The School of Music celebrated the 200th birthday of two Romantic composers Wednesday.
School of Music Professor Peter Frankl played pieces from Frédéric Chopin and Robert Schumann in Sprague Hall at a recital honoring the bicentennial of the composers, both born in 1810. Frankl performed Chopin’s “Polonaise in C-sharp minor,” “Four Impromptus” (including the famous “Fantasie Impromptu in C-sharp minor”), “Four Mazurkas” and “Scherzo No.1 in B minor,” as well as Schumann’s “Fantaisiestücke” and “Carnival Scenes from Vienna.”
“It’s wonderful to play in front of my students, but it’s a challenge because some are playing technically better than I do,” Frankl said.
But Frankl received a standing ovation from an audience of about 450.
The performance was colored by heavy downstrokes, sweeping arpeggiations and quick, running segments. The Chopin pieces incorporated several rapid ascending sections, shifts between major and minor keys and parallel thematic structures. Schumann’s works involved loud staccato sections leading to accented cadences accompanied by softer, rolling parts and chime-like chords. At several times during the recital, Frankl raised his hands almost a foot off the keys to emphasize a chord and crossed one hand over the other to maintain melodic fluidity.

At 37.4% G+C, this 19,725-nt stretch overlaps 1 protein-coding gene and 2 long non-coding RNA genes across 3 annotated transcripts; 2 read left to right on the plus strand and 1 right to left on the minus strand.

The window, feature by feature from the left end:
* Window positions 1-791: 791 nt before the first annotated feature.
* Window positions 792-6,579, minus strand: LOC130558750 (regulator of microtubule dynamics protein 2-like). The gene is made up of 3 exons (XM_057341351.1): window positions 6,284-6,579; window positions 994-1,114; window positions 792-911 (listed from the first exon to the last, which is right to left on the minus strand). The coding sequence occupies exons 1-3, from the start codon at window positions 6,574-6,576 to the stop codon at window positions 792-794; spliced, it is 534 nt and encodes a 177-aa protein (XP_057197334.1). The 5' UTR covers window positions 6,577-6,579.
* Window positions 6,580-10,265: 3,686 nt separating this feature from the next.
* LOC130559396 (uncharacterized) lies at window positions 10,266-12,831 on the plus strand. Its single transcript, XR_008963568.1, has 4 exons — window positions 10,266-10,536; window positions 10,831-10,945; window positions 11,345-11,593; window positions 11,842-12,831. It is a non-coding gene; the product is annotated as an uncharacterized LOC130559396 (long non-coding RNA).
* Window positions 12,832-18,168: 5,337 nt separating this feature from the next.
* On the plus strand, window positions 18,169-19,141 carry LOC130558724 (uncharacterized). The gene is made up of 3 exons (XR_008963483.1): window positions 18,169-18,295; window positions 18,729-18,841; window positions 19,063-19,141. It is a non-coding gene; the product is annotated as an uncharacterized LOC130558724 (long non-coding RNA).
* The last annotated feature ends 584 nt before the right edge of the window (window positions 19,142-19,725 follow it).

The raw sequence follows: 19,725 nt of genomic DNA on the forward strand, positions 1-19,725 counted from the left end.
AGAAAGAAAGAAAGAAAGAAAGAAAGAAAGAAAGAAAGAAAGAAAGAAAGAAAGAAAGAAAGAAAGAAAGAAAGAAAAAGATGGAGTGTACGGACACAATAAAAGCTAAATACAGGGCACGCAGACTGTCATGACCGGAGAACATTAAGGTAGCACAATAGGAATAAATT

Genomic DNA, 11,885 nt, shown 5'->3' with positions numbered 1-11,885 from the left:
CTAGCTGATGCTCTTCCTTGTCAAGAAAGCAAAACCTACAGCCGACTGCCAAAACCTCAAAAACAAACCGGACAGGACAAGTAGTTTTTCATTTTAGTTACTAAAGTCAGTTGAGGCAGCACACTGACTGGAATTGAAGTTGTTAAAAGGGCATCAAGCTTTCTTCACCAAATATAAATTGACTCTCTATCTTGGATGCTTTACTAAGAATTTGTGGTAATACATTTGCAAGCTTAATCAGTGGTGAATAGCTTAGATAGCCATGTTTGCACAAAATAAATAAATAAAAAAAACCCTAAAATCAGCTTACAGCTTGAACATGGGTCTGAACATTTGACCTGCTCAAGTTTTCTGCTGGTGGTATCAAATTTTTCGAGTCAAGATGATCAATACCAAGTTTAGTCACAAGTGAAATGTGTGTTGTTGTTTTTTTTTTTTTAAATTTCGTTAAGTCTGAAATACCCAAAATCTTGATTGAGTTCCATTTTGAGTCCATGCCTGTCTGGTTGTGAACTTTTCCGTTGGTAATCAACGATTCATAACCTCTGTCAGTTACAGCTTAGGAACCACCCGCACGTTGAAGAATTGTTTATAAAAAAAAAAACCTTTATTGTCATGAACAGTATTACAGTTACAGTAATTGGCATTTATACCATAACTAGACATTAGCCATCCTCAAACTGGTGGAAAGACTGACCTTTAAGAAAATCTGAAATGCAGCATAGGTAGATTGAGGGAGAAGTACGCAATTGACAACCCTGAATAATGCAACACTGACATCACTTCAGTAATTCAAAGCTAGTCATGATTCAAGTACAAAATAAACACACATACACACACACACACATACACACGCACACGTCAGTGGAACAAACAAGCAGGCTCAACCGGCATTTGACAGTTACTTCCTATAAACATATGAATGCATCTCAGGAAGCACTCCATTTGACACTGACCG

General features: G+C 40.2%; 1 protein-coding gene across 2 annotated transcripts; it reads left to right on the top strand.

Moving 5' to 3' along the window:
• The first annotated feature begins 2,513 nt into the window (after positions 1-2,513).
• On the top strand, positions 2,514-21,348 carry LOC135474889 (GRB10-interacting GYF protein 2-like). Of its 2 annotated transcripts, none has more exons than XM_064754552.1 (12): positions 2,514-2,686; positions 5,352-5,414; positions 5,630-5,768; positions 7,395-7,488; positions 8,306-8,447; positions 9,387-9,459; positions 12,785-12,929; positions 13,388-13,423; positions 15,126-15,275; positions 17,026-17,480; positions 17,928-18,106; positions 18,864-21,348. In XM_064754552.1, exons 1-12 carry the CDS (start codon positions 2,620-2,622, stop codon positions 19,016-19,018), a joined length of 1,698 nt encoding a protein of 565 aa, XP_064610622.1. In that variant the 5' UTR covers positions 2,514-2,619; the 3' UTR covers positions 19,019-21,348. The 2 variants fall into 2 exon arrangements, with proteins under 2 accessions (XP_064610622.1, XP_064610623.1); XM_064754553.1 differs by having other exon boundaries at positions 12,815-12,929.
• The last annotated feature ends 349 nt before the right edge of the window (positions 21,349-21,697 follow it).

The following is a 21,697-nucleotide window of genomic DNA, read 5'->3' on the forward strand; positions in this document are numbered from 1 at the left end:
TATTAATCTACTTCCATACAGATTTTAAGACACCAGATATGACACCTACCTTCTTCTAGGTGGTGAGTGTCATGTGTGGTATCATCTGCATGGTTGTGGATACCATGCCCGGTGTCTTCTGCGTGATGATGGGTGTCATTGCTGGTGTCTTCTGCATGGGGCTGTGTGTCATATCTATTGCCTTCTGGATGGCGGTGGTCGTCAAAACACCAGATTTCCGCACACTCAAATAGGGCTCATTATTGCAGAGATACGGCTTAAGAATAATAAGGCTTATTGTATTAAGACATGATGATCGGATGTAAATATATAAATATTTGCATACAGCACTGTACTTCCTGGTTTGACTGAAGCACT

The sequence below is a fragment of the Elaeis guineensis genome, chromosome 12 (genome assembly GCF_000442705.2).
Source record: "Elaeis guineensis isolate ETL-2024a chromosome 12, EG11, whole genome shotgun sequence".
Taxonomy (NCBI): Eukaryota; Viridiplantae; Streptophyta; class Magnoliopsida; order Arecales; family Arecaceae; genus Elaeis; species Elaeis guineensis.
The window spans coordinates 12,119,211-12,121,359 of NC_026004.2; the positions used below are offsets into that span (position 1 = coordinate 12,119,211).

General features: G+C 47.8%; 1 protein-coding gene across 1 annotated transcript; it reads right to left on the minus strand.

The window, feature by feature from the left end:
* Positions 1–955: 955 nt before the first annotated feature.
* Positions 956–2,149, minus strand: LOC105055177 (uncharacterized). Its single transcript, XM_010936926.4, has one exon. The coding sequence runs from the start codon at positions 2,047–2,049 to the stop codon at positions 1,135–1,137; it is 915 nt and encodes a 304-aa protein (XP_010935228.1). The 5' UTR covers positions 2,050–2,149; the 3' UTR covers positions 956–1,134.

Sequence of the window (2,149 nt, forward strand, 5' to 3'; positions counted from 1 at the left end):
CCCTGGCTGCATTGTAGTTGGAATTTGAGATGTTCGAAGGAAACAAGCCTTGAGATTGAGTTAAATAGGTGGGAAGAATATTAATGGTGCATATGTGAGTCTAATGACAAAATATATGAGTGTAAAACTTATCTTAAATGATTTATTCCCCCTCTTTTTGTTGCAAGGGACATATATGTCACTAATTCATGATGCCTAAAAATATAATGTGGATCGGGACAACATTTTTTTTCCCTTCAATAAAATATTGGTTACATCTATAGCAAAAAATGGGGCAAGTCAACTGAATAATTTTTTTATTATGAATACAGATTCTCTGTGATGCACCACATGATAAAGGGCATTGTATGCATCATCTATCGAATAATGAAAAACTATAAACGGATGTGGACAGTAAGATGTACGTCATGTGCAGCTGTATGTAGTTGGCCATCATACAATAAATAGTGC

Frankl, who has recorded Schumann’s complete works, said Schumann is one of his favorite composers and he hopes to play this program again in different places.
Frankl arranged the program by placing the Chopin pieces at the beginning and end of the Schumann, said Wei-Yi Yang, a colleague of Frankl’s at the School of Music. Instead of pausing between each piece, Frankl grouped multiple pieces by the same composer to create fluid transitions, he said.
Yang said he thought Frankl brought out the humanity as well as the genius of the two composers.
“It happens very frequently that we look to see what composers have major anniversaries coming up and use the occasion to explore the literature and to honor them,” said Vincent Oneppo, a spokesman for the school. “Peter Frankl is very adept at creating interesting programs.”
One spectator, Wayne Chan, said while Schumann’s pieces are regal and grandiose, Chopin is the “working man’s composer,” who evokes images of city alleyways and streets.
Three of the seven audience members interviewed said they preferred Chopin to Schumann, two favored Schumann, and two said they liked them both equally.
Student pianist Amy Yang MUS ’10, who is studying under Frankl and is herself playing Schumann’s music for the bicentennial year, said she thought the performance was “charismatic, beautiful and heartfelt.”
“[Frankl] brings out the best in you,” Yang said. “He is an extremely good listener. It is always a joy to hear him play in lessons.”
According to the recital’s Web site, Chopin and Schumann admired each other’s work. Chopin dedicated one of his Ballades to Schumann, and as a music critic, Schumann appraised Chopin’s pieces.